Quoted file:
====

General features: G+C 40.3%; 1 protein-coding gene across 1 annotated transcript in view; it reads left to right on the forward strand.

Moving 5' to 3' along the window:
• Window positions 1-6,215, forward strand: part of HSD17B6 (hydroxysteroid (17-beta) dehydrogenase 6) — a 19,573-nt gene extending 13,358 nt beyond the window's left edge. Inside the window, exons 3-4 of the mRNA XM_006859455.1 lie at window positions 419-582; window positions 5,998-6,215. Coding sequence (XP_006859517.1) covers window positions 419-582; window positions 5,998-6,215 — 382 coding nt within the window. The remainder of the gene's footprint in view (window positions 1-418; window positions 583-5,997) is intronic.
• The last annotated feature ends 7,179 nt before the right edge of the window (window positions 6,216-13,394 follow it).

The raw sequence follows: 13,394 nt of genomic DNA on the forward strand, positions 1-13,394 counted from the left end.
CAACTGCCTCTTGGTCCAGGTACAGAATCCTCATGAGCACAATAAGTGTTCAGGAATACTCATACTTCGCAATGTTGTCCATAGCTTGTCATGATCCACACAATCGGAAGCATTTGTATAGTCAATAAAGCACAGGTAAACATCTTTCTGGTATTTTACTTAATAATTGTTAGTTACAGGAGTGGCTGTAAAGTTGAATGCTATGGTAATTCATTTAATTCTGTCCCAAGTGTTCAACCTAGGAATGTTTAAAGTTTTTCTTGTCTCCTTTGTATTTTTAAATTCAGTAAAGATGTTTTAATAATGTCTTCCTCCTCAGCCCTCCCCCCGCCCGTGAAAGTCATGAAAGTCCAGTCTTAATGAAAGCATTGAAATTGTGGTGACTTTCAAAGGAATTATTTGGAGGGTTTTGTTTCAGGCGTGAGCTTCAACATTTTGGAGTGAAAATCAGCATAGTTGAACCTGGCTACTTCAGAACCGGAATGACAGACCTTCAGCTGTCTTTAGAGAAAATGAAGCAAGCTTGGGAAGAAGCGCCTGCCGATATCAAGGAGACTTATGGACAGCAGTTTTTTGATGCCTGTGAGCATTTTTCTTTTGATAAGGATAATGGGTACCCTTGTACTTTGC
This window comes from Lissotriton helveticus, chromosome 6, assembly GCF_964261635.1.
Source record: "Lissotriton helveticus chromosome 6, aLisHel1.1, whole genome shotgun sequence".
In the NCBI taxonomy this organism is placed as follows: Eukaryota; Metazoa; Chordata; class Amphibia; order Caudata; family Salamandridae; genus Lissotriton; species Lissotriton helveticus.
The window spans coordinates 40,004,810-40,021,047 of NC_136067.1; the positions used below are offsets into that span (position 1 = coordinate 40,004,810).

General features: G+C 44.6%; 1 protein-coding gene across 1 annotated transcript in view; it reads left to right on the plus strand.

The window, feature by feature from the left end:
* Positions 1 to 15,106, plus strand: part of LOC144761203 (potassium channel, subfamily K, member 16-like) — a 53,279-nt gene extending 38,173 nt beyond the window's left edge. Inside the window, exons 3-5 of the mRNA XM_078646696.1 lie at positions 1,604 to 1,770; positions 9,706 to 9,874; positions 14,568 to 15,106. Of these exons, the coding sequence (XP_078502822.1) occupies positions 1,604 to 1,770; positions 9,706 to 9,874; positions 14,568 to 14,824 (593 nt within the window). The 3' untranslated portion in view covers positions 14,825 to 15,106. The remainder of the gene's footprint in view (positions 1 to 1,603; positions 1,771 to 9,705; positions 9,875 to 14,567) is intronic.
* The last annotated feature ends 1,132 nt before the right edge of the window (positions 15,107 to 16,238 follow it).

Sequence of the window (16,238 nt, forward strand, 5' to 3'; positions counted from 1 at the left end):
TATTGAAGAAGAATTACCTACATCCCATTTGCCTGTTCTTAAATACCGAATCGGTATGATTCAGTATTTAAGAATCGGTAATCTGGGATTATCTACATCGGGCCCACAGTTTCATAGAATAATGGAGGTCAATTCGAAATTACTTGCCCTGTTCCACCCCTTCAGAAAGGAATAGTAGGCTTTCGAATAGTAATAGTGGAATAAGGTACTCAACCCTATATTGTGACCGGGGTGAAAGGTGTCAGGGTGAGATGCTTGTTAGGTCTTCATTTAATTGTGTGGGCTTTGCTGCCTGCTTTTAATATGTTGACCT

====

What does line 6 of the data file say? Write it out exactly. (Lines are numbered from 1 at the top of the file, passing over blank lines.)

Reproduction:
CAACTGCCTCTTGGTCCAGGTACAGAATCCTCATGAGCACAATAAGTGTTCAGGAATACTCATACTTCGCAATGTTGTCCATAGCTTGTCATGATCCACACAATCGGAAGCATTTGTATAGTCAATAAAGCACAGGTAAACATCTTTCTGGTATTTTACTTAATAATTGTTAGTTACAGGAGTGGCTGTAAAGTTGAATGCTATGGTAATTCATTTAATTCTGTCCCAAGTGTTCAACCTAGGAATGTTTAAAGTTTTTCTTGTCTCCTTTGTATTTTTAAATTCAGTAAAGATGTTTTAATAATGTCTTCCTCCTCAGCCCTCCCCCCGCCCGTGAAAGTCATGAAAGTCCAGTCTTAATGAAAGCATTGAAATTGTGGTGACTTTCAAAGGAATTATTTGGAGGGTTTTGTTTCAGGCGTGAGCTTCAACATTTTGGAGTGAAAATCAGCATAGTTGAACCTGGCTACTTCAGAACCGGAATGACAGACCTTCAGCTGTCTTTAGAGAAAATGAAGCAAGCTTGGGAAGAAGCGCCTGCCGATATCAAGGAGACTTATGGACAGCAGTTTTTTGATGCCTGTGAGCATTTTTCTTTTGATAAGGATAATGGGTACCCTTGTACTTTGC